Italy was too good. But all good trips come to an end and you have to head back to home. Well! In this case, I headed towards my second home, Turkey.
I have tons and tons of happy memories from the land of Turks. What’s amazing is, this place never fails to baffle me with a new delicacy or two.
My first trip to Turkey was in the year 2007 as an intern in Ankara Chambers of Commerce. I was quite fortunate to stay with a Turkish family, that helped me to lay hands at eat authentic local Turkish dishes.
The street food reflects eating habits and preferences of any area. While in India we have many fried foods like samosas, kachoris etc. to name a few, Turks prefer the healthier option of roasting and baking.
The street food culture of Turkey is flabbergasting. Here, I have penned down the 5 best street foods of Turkey under TL 15 (INR 300)
Kumpir is a basic jacket potato or baked potato dish. It is a popular fast food of Turkey, made out potato and butter. In Turkey, they get very big potatoes, at least 3 times the size of what we get in India. Potatoes are stuffed with veggies, baked beans, American corn, cheese, mayonnaise, ketchup, etc. and are baked until the crust becomes crispy.
Simit is one of the many breads available in Turkey. It is a white bread made using fine flour. Turkish people eat it with almost everything and anything, right from fruit preserves to cheese. But it best goes with traditional chai served in a special cup.
Simit is a circular bread, typically encrusted with sesame seeds or sunflower seeds. It has been a popular food item in Turkey since the rein of the Ottoman Empire in 1500s.
Turks often make sandwiches using Simit by filling in freshly diced tomatoes, cucumber and loads of cheese.
Lamb kofte with Ekmek ( sosaties with bread )
A special treat from the streets of Istanbul, Lamb Kofte are basically minced lamb patties. grilled to perfection. Kofte carts can be easily found near to Sahil Ceddesi ( sea road ). Istanbul has a beautiful sea side.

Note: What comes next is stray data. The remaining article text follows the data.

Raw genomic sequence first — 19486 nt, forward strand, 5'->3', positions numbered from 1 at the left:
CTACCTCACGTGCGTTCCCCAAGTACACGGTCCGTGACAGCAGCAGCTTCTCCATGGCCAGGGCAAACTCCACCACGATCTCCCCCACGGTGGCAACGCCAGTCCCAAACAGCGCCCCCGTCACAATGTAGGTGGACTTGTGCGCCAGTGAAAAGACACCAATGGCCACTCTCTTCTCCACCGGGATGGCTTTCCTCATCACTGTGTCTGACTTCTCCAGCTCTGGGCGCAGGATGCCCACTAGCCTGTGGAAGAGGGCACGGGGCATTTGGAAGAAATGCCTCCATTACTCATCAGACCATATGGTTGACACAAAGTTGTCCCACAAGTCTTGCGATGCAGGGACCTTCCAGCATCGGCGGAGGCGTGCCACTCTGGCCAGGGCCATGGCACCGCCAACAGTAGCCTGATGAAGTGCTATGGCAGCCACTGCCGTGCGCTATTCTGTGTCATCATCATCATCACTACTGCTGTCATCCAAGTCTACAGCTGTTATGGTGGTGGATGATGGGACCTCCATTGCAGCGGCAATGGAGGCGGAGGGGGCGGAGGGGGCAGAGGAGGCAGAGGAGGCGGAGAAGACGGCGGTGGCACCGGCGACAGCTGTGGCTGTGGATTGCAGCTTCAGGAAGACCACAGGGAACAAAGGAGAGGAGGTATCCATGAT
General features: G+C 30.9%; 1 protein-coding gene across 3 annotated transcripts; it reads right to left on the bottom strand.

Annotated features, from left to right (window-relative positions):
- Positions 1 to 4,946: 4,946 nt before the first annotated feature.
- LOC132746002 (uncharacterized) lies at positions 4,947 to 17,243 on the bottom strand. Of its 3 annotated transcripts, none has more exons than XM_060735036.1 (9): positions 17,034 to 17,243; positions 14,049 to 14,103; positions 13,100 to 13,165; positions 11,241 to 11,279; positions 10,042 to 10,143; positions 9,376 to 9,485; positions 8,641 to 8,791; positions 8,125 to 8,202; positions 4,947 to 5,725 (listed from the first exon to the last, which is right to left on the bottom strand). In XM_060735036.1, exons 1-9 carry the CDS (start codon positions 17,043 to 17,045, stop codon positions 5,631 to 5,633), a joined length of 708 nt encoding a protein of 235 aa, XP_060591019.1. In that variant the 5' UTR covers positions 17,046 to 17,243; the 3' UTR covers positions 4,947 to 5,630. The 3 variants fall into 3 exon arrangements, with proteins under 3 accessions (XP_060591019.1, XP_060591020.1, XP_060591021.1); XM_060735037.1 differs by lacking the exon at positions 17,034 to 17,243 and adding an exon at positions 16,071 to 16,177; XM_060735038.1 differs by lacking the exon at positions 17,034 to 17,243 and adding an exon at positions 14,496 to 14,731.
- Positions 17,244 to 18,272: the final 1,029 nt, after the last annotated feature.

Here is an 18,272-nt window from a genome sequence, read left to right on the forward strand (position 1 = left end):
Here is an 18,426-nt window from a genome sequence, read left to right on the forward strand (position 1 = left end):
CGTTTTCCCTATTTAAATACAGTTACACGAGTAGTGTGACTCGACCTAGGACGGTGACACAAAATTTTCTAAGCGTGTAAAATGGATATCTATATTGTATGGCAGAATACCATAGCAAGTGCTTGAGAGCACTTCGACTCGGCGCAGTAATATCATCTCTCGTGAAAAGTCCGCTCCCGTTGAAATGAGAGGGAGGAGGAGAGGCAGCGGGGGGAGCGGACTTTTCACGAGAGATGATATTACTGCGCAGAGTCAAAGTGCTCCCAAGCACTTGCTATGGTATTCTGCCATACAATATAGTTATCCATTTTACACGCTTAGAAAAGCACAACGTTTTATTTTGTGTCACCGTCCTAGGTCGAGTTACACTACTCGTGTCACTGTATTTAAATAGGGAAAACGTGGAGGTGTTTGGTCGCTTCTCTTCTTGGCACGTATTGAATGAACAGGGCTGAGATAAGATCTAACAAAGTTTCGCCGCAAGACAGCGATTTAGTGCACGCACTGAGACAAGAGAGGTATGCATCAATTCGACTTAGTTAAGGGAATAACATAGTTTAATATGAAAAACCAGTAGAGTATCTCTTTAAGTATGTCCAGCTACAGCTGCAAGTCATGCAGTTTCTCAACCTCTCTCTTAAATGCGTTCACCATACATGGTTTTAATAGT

A traditional bread which looks similar to French baguette is served alongside Lamb Kofte. It is usually topped with tomatoes and sumac flavoured onions to enhance the taste. This Turkish meat sandwhich is wholesome and is a good option for a quick brunch.
Kestane is a popular variety of chestnut, grown in Marmara Sea and Black Sea region. Kestane Kebab or roasted Kestane is a popular winter sanck in Turkey. You can find vendors shouting “kestane kebab” on the streets of Turkey. These kebabs are sold in paper bags of 100 , 150 and 400 grams. Chestnuts are roasted until it opens up and the flesh of the chestnut is exposed. It tastes similar to hazelnut.
Dondurma ( Turkish ice cream )
After my delightful gelato experience in Italy, my ice cream standards soared high. So, I would not say that Dondurma is one of the best ice creams I have ever had. But the way it is served is surely uncommon and a treat to the eyes. This ice cream has a lot of elasticity and is known for pranks played using it. The vendors often do many tricks to attract the tourists. Flavors of chocolate, coffee, melon, and bubblegum are the most famous ones.
We had a great time watching our friend, Nitin Setia get pranked by this guy. (Video Above) This looks so much fun. Isn’t it? This also attracts visitors to try this ice-cream.
You should not miss on these street delicacies when in Turkey. These dishes are available at dirt cheap prices and super yummy.
I will be back with many more gastronomical stories. Stay tuned!